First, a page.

Likewise, interactions between women on screen are not necessarily meaningful or displays of ‘strength’.  Black Swan for example, is made up almost entirely of women’s interactions. The ballerinas in Darren Aronofsky’s psychological thriller exemplify female aggression and crushing competition in a spectacular way but whether or not this makes for ‘strong’ roles is debatable. On the small screen, Girls is a good example of women’s interactions with one another, but it also relies on typical passive aggression, jealousy and manipulation as a plot device. That’s not to say that all women on film must be faultless but, if character flaws depend on stereotypes about women and conflict, can those roles be considered progressive?

Most importantly, conversations between women about men are not inherently trivial. They can be productive and nuanced. They can actually be conversations about women, in the context of conversations about men. On its own, the third rule raises some questions. If the female characters talk about men only once does the movie still fail? What if it’s not a long conversation? Must it be about their romantic relationships with men or just men in general? Suppose the development of a female character into a ‘strong woman’ requires her to talk about men with another woman or be isolated from them altogether (which was the case for Toni Collette in this year’s The Way, Way Back)?

Neither Fruitvale Station nor 12 Years A Slave meet the third requirement, but the conversations between its female leads are important. In the former, Oscar’s mother Wanda (Octavia Spencer) and his girlfriend Sophina (Melonie Diaz) discuss Oscar Grant (Michael B. Jordan), but this is necessary to understand the impact his death had on both women.  In 12 Years a Slave, a powerful scene between Patsy (Lupita Nyong’o) and Mistress Shaw (Alfre Woodard) is about their white male owners but it is also about the psychological effects of sexual violence and the intersection of gender and race in America’s plantation system.  This, I believe, makes it strong— and worth watching.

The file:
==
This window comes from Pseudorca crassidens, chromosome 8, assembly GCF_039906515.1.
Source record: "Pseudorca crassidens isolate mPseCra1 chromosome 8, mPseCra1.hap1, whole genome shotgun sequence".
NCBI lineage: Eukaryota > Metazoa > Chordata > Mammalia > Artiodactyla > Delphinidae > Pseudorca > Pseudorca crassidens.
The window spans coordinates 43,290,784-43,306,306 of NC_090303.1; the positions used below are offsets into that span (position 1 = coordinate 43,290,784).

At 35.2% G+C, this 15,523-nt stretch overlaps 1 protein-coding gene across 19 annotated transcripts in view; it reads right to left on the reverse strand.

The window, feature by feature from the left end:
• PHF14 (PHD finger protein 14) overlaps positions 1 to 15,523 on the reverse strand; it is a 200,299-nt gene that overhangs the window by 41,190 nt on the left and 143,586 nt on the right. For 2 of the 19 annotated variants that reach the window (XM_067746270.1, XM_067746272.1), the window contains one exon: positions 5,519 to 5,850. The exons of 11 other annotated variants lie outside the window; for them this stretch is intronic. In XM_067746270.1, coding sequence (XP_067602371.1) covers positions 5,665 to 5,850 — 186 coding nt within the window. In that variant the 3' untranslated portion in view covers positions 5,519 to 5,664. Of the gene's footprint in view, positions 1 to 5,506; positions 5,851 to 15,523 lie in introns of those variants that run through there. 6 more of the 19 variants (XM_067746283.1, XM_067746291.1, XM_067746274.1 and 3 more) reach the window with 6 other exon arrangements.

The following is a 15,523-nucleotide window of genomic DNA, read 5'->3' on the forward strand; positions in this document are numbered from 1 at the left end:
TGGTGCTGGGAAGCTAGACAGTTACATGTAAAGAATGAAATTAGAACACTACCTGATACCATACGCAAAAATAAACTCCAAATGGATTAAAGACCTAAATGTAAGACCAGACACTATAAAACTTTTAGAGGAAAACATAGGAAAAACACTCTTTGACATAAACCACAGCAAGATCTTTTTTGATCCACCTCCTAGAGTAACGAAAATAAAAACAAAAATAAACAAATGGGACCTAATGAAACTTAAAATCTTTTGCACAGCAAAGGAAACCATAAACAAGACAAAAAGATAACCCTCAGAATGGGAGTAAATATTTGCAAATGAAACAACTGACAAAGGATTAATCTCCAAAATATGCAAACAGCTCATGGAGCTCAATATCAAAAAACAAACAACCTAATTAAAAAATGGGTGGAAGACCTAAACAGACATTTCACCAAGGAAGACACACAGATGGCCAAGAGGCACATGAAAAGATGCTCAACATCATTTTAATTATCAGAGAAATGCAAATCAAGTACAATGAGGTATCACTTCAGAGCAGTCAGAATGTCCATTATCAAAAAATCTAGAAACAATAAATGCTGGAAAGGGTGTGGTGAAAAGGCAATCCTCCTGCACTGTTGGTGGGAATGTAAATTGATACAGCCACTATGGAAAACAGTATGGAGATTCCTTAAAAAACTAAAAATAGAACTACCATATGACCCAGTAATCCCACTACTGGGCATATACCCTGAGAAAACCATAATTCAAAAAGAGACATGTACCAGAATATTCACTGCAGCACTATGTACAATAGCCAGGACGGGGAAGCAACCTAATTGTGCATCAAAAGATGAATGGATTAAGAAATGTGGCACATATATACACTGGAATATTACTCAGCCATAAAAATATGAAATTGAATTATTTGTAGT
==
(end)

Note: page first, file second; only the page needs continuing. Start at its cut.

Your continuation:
Cult writer, Neil Gaiman, in a recent BBC interview, criticized the use of the knee-jerk use of the term ‘strong female character,’ saying it was misunderstood. ‘People sort of go “Well yes, of course Buffy was a strong woman. She could kick her way through a door.” And you go “No, well that’s not actually what makes her a strong woman! You’re missing the point.”’

What do we really mean when we consider strength and women on the big and small screens? If they are ‘unconventional’, ‘complex’, ‘physically demanding’ or ‘heroic,’ then that’s what we should be saying instead. Girls and Black Swan, then, include strong female roles, no matter how imperfect their characters. The argument can be made that this makes for more realistic depictions of women’s lives.

Sharma and Sender argue for more roles for women in front of and behind the camera. Their analysis is proof that this is profitable. While not a bad start by any means, measuring the depth of roles for women on screen goes beyond the Bechdel test.

 

Image credit: Rikard Elofsson